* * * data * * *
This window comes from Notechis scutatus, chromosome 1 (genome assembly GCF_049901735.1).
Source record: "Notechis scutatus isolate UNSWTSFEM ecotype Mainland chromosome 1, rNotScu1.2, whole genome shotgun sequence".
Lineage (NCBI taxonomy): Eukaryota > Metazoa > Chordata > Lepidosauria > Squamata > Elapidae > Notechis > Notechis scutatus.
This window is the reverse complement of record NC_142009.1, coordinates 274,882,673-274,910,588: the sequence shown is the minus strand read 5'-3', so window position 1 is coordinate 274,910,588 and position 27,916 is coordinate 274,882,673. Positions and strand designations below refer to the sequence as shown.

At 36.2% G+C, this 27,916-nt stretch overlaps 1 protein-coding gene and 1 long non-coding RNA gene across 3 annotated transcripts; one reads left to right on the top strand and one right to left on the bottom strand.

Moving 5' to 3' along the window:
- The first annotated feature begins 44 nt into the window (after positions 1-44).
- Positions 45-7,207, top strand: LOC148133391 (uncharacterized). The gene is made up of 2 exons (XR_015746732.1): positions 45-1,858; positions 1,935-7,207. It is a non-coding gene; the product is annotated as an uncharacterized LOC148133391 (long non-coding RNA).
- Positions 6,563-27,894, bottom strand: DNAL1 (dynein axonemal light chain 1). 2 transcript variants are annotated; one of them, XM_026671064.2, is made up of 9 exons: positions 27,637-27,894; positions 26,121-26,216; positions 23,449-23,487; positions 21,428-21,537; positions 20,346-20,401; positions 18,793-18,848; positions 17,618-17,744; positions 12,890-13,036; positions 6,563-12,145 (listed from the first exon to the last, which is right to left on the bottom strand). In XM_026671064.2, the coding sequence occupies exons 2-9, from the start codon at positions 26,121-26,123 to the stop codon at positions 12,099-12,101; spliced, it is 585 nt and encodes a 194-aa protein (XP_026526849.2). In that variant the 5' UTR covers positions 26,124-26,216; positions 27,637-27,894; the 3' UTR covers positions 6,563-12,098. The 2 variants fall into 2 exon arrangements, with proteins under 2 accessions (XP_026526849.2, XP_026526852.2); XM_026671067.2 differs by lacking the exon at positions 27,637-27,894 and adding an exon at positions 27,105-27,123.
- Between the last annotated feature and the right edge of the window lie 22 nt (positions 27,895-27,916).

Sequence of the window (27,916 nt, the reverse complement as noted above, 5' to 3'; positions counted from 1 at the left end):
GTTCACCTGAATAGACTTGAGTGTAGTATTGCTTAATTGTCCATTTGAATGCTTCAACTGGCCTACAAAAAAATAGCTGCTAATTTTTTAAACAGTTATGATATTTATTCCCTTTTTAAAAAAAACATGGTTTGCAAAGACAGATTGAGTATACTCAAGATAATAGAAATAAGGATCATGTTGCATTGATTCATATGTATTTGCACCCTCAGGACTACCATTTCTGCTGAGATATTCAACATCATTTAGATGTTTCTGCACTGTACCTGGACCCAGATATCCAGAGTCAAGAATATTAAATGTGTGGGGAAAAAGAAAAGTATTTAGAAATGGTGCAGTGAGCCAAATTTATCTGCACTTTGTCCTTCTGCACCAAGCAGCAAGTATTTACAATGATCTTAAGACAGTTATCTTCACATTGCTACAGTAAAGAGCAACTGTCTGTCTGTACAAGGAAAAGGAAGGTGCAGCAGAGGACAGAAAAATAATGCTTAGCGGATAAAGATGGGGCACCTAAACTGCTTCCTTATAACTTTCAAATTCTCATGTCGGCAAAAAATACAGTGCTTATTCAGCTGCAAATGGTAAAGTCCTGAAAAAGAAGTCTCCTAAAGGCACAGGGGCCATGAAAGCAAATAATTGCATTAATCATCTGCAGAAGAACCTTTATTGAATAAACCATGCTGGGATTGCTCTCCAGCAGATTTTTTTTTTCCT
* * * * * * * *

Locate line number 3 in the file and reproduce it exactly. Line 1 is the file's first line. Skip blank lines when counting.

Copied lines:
Lineage (NCBI taxonomy): Eukaryota > Metazoa > Chordata > Lepidosauria > Squamata > Elapidae > Notechis > Notechis scutatus.